Progressive Breakfast for June 22

Morning Message

Colorado Calls Out Sen. Gardner to Defend Health Care

Colorado Senator Cory Gardner says the GOP "should be more open" about their plan to repeal health care. We agree. But Gardner's dismay doesn't take away his own responsibility to vote to defend health care in his state.

Health Care Repeal

Senate GOP set to release details of health care repeal. CNN: “Senate Republican leaders plan to release their health care plan Thursday, the first time the public – and their fellow GOP senators – will get to see what they have been working on behind closed doors. And the non-partisan Congressional Budget Office is expected to release its analysis of the bill early next week, with a Senate vote possible before the July 4 recess.”

Senate health-care draft repeals Obamacare taxes, provides bigger subsidies for low-income Americans than House bill. WaPo: “A discussion draft circulating Wednesday afternoon among aides and lobbyists would roll back the Affordable Care Act’s taxes, phase down its Medicaid expansion, rejigger its subsidies, give states wider latitude in opting out of its regulations and eliminate federal funding for Planned Parenthood. The bill largely mirrors the House measure that narrowly passed last month but with some significant changes aimed at pleasing moderates.”

McConnell tries to split the difference on protections for sickest Americans. Politico: “Senate Leader Mitch McConnell can’t afford a conservative rebellion as he attempts to ram through an Obamacare repeal bill before the July 4th recess. So while the emerging Senate plan attempts to win over moderate Republicans by keeping the health law’s bar on discriminating against the sickest Americans, it would also give states flexibility to alter their health markets in ways that could weaken coverage for millions with pre-existing conditions.”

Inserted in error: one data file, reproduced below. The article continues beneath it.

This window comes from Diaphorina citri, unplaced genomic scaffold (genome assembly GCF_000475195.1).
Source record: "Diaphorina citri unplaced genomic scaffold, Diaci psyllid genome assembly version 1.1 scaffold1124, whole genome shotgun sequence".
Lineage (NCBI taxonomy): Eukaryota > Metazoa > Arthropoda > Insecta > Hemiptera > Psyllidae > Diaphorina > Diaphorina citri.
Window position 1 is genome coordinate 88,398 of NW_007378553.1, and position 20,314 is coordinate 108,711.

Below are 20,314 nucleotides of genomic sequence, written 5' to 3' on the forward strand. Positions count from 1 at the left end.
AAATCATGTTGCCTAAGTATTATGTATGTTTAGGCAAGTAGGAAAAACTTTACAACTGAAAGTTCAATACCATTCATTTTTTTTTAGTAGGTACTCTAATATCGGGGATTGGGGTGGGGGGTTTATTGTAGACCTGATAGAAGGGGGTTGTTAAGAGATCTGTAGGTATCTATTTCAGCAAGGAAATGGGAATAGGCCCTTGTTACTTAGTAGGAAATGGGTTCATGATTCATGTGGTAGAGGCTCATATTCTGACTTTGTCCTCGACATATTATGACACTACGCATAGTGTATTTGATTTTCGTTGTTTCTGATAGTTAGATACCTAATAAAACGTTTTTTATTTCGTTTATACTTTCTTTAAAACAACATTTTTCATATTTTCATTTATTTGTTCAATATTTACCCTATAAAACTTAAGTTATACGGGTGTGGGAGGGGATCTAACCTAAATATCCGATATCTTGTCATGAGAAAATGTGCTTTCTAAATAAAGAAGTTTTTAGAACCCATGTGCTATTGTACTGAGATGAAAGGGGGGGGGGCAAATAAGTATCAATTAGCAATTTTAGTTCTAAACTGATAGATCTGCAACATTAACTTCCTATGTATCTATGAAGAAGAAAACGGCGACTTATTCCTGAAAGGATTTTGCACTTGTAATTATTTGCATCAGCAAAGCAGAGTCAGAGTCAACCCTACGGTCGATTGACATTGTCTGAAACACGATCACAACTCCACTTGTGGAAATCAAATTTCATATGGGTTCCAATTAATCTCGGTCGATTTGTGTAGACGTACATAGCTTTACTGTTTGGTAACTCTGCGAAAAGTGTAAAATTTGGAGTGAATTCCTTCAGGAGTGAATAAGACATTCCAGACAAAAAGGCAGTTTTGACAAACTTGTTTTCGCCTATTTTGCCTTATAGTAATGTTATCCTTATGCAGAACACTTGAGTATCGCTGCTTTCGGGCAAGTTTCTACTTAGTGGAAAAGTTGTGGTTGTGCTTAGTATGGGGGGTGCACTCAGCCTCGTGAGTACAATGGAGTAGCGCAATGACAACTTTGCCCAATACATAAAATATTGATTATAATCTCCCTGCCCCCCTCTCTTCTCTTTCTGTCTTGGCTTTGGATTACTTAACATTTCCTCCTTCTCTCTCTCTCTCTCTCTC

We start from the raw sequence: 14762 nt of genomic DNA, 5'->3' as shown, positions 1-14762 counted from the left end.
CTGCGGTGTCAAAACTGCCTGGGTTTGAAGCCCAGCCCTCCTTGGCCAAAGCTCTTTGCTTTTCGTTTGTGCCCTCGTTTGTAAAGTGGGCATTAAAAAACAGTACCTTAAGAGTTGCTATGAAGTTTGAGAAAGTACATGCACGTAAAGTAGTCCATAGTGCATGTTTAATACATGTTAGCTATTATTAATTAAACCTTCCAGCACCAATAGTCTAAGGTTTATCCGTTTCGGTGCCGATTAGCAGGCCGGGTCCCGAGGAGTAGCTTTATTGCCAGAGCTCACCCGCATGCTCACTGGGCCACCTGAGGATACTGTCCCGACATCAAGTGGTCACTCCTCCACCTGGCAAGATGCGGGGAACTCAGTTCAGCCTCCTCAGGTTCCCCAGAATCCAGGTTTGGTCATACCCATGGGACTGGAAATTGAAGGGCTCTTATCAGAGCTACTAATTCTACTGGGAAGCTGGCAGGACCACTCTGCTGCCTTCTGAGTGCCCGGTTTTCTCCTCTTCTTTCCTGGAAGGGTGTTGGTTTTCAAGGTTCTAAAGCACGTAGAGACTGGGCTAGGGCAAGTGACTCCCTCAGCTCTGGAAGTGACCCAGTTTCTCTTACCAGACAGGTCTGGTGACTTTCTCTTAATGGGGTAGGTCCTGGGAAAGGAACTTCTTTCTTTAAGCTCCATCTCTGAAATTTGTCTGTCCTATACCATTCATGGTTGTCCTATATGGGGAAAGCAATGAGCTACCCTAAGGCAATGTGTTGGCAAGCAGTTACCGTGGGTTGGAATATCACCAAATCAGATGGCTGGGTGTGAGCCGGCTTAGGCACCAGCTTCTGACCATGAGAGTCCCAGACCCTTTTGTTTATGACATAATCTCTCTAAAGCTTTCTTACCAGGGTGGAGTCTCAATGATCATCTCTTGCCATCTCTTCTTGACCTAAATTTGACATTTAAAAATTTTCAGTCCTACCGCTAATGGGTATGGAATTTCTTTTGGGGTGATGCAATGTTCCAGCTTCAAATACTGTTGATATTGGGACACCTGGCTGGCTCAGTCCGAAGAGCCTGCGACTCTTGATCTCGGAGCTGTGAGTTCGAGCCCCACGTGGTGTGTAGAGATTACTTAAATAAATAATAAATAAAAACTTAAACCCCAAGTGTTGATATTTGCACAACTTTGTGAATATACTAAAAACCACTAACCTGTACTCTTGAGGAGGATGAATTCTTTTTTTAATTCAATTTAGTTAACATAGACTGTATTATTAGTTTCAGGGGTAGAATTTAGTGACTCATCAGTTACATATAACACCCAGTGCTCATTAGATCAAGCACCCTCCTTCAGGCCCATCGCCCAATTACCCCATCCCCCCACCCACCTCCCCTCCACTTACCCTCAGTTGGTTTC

Republicans’ Proposed Medicaid Cuts Would Hit Rural Patients Hard. KBIA: “Since 2010, at least 79 rural hospitals have closed across the country, and nearly 700 more are at risk of closing. These hospitals serve a largely older, poorer and sicker population than most hospitals, and that makes them particularly vulnerable to changes made to Medicaid funding. ‘A lot of hospitals like [ours] could get hurt,’ says Kerry Noble, CEO of Pemiscot Memorial Health Systems, the public hospital in the poorest county in Missouri.”

No Protest, Please

Since Trump’s election, 20 states have moved to criminalize dissent. Common Dreams: “In what is being called the “biggest protest crackdown since the Civil Rights Era,” Republicans in at least 20 states have put forward or passed laws with the intention of making protest more difficult and the punishment for expressing dissent more draconian since President Donald Trump’s inauguration in January.”

Hacking Our Elections

U.S. Elections Systems Vulnerable, Lawmakers Told. NPR: “In the Senate hearing, Department of Homeland Security and FBI witnesses told lawmakers they expect the Russian cyber-threat against the U.S. to ‘evolve’ — and that governments across the country must try to keep up as well. ‘I believe the Russians absolutely will continue to try to conduct influence operations in the U.S., which will include cyber operations,’ said Bill Priestap, assistant director of the FBI’s Counterintelligence Division.”

More from OurFuture.org:

Big Pharma Gets $28 Billion Tax Break in GOP Health Plan. Will Rice: “There will be a lot of losers if the House GOP’s disastrous plan to repeal and replace the Affordable Care Act ever becomes law One of the few winners would be the nation’s pharmaceutical industry: $28 billion richer thanks to a big tax cut.
Do America’s drug makers deserve this windfall, when the profits of the top 10 companies topped $83 billion last year alone, with the top 5 pocketing nearly $58 billion? Hardly. In fact, they need to start paying their fair share.”

Veto the Cold-Hearted Health Bill. Leo Gerard: “Even if the GOP thinks it was fun to rebuff Democrats’ pleas for a public process, they really should pay attention to the president who called the House health insurance bill ‘a son of a bitch.’ After all, the president has veto power.”